But your laptop isn’t necessarily the issue. “The big myth regarding blue light is that electronic devices are the main source of it,” he says. “Direct sunlight produces 6.3 milliwatts per cm² of blue light, while computers and smartphones produce around 30 microwatts per cm².” Well, yes, that is…a big difference. So if you’re spending a lot more time indoors, staring at screens, in some ways you might be doing your skin a favor.
“If you’ve reduced your sun exposure and massively increased your device exposure, you’re probably netting out with less overall blue light exposure,” Gaul says. “The sun is the real culprit to worry about for blue-light hyperpigmentation.”
Though many point to sunscreen as the way to go, Gaul says that might not be the case. “Studies are still new, but it appears that zinc oxide has a minimal effect on blocking blue light, and chemical sunscreens have almost no effect,” he says. “Normal glass also does very little. It does look like iron oxide could create a barrier against it.”
Gaul yet again echoes the positive effects of vitamin C (in ascorbic acid form, he notes), among other “standard heroes in combating hyperpigmentation,” including “a good retinoid (I recommend the oxidate form, ‘retinal’), niacinamide, and prescription hydroquinone, which can very effectively reverse the negative effects of blue-light exposure.”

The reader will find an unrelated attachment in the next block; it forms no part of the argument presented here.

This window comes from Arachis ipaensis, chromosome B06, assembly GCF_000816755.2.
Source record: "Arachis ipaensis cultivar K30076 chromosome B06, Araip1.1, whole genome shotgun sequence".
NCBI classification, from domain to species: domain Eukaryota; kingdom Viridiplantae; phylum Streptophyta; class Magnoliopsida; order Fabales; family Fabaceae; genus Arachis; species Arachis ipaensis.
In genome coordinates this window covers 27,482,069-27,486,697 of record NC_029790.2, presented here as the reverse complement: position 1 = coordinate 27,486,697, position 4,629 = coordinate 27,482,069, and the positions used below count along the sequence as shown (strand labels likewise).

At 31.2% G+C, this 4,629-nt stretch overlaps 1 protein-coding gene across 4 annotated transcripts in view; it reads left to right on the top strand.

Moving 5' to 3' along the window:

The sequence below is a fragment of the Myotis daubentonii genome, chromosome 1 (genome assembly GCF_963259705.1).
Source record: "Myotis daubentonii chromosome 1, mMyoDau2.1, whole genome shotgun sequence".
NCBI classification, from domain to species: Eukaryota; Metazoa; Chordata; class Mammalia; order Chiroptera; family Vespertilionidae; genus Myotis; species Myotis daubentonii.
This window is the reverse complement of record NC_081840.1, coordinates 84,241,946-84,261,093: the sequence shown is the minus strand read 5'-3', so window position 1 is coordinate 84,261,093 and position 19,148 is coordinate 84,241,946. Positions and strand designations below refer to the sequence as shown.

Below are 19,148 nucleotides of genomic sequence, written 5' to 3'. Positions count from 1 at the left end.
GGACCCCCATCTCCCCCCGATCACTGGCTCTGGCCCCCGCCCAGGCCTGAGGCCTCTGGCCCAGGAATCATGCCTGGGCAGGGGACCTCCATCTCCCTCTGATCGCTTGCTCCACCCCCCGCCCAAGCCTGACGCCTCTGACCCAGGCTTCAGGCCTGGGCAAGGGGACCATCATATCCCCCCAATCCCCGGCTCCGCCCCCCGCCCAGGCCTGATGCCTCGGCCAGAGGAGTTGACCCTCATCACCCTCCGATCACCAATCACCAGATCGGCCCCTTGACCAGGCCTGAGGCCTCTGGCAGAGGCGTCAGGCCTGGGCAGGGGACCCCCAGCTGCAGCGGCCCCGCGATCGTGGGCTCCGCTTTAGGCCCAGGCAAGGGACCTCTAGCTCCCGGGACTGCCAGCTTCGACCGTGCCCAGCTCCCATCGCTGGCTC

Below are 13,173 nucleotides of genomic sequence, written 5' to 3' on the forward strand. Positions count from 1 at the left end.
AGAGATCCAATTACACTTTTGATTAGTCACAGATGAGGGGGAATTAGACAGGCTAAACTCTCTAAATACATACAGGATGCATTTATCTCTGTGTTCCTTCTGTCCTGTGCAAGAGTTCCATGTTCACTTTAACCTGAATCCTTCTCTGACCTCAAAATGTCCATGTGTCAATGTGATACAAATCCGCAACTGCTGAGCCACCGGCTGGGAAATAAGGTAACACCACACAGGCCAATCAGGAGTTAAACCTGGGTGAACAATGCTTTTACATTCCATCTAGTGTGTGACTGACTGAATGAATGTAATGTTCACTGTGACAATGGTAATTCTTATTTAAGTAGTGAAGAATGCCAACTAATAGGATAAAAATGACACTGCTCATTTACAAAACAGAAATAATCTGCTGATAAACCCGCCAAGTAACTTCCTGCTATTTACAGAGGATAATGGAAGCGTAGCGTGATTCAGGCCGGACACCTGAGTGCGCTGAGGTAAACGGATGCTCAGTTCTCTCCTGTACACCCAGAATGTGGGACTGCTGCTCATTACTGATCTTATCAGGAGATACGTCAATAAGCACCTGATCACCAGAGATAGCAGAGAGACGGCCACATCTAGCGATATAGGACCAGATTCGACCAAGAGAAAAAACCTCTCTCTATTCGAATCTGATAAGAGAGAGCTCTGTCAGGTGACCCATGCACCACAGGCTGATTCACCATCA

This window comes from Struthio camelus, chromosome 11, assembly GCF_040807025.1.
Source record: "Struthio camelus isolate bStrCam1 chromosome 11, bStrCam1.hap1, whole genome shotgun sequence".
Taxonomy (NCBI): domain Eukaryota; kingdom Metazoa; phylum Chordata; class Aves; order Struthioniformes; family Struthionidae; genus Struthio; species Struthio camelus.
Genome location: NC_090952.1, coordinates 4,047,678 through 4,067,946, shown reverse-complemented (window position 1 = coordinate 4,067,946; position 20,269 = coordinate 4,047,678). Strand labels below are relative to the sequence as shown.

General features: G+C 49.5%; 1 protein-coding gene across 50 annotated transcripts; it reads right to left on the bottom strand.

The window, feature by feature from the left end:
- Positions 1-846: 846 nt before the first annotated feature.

Above all, Gaul suggests having a chat with your PCP or derm about hyperpigmentation concerns, which is wise for treating any skin issue, blue-light damage or otherwise. After all, everyone’s skin is different, and what works well for one person might cause irritation in another.
In any event, it seems the general consensus is that blue light isn’t ideal, antioxidants probably help, vitamin C is a miracle worker, and the sun is still worse for you than any of your devices. Anyone else off to slather on some C and sunscreen before they continue on with their day?
Top photo: Darrel Hunter
Want more stories like this?
Inside Next-Gen Doctor’s Offices
PSA: Your Favorite Sunscreen Might Not Be Safe
Shrankhla Holecek on How to Practice Ayurveda at Home
Powered by WPeMatico